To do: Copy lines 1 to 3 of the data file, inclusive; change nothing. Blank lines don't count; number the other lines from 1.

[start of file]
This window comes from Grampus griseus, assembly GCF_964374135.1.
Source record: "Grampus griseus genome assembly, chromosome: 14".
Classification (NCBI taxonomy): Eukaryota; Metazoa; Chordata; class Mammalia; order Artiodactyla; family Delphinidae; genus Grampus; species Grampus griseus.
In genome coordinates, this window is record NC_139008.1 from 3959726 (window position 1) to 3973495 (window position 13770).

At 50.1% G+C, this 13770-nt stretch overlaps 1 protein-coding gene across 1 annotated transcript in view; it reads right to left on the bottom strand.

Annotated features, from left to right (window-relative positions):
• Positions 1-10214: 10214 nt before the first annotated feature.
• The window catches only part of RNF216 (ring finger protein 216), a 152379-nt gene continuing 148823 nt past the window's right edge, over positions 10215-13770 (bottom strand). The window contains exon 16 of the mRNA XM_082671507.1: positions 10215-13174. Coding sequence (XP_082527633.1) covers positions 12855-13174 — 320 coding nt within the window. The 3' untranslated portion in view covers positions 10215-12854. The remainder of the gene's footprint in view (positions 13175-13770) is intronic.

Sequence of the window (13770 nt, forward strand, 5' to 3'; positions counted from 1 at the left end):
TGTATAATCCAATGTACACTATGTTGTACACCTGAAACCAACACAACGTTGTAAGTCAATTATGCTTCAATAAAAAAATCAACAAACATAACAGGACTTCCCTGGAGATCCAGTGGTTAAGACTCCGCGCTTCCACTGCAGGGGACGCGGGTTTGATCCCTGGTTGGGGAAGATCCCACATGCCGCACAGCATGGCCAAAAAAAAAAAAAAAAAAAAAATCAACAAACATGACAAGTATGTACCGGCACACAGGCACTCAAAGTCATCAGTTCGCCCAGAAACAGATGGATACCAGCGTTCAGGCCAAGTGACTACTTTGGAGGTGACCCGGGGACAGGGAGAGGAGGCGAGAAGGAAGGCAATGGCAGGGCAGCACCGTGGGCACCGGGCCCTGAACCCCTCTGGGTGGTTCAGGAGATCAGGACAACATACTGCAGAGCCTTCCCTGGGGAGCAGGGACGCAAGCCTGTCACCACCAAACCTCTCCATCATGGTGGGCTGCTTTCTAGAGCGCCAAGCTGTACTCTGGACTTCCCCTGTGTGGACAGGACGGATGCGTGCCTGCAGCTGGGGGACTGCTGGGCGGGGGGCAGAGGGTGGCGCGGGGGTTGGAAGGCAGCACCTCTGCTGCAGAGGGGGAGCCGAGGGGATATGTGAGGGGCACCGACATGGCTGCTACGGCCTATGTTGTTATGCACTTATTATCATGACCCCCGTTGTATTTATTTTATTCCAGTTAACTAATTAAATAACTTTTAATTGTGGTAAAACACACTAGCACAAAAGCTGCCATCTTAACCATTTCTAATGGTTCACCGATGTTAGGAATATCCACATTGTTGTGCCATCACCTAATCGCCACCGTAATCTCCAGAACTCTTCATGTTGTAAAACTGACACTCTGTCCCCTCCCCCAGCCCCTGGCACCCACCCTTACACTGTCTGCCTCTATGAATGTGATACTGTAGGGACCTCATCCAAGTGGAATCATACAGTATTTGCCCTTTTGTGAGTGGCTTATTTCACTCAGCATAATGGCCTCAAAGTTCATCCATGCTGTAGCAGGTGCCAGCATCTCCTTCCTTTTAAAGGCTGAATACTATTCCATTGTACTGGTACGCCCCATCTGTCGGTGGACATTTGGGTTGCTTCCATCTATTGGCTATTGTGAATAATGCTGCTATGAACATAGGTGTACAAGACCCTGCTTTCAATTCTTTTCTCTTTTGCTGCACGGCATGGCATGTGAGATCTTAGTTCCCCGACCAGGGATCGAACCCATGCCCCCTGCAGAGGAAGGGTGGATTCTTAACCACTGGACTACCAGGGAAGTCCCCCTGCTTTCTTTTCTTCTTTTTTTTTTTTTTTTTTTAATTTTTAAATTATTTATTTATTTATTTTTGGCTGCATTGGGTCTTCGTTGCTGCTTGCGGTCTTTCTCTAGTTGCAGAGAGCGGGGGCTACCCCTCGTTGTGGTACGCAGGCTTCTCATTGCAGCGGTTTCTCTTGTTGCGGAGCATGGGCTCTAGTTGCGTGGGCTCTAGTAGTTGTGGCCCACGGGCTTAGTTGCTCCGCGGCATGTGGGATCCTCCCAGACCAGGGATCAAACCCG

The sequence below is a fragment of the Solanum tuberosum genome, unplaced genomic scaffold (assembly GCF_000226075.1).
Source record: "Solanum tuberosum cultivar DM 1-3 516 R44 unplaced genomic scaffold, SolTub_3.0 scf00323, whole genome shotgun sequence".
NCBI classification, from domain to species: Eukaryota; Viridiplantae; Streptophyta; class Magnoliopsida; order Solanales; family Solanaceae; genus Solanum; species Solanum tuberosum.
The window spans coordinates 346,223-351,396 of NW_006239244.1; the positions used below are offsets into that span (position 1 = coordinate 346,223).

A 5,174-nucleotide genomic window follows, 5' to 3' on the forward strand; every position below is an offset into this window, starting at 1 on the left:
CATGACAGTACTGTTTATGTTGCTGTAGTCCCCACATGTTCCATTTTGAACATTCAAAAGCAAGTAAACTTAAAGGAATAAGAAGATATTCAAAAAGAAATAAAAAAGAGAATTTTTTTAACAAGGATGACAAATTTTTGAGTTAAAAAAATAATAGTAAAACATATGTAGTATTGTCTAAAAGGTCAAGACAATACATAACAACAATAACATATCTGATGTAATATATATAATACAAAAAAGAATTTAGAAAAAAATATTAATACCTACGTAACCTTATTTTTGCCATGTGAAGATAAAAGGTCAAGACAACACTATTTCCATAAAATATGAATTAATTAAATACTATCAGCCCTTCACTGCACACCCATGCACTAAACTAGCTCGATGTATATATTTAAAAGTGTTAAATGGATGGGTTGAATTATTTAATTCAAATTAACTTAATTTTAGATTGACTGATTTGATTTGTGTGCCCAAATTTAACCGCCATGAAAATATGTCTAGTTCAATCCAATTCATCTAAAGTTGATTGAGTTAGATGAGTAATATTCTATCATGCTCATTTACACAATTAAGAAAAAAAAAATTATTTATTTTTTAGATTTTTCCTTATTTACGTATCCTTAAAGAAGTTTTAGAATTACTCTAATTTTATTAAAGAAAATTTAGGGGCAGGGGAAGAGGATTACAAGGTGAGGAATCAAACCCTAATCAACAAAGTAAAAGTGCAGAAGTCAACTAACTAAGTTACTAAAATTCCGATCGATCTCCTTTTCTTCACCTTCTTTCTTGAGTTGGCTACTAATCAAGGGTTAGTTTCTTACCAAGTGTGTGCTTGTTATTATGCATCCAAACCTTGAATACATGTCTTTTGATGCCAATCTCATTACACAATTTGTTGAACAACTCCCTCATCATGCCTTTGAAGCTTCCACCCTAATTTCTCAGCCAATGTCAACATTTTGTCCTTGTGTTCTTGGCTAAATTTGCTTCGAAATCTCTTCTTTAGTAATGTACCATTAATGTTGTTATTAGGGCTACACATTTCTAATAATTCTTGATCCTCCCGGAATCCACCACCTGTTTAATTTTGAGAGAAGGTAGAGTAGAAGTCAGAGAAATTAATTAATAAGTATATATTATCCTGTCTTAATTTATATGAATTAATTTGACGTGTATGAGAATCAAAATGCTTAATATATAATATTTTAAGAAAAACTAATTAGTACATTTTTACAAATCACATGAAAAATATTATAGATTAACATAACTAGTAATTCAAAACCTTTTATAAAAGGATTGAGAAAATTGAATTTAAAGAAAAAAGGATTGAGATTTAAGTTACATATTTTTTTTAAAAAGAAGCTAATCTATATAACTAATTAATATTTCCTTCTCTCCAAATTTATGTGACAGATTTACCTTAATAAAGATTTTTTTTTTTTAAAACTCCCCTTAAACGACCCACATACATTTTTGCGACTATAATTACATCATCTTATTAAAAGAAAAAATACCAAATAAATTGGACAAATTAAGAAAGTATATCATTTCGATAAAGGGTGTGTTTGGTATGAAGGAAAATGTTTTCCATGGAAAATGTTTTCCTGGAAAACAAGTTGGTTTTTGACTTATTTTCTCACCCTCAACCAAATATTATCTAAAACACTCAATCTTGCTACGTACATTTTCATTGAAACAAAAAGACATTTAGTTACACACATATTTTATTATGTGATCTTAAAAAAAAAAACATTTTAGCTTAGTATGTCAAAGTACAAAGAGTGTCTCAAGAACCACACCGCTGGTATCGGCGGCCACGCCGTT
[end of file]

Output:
This window comes from Grampus griseus, assembly GCF_964374135.1.
Source record: "Grampus griseus genome assembly, chromosome: 14".
Classification (NCBI taxonomy): Eukaryota; Metazoa; Chordata; class Mammalia; order Artiodactyla; family Delphinidae; genus Grampus; species Grampus griseus.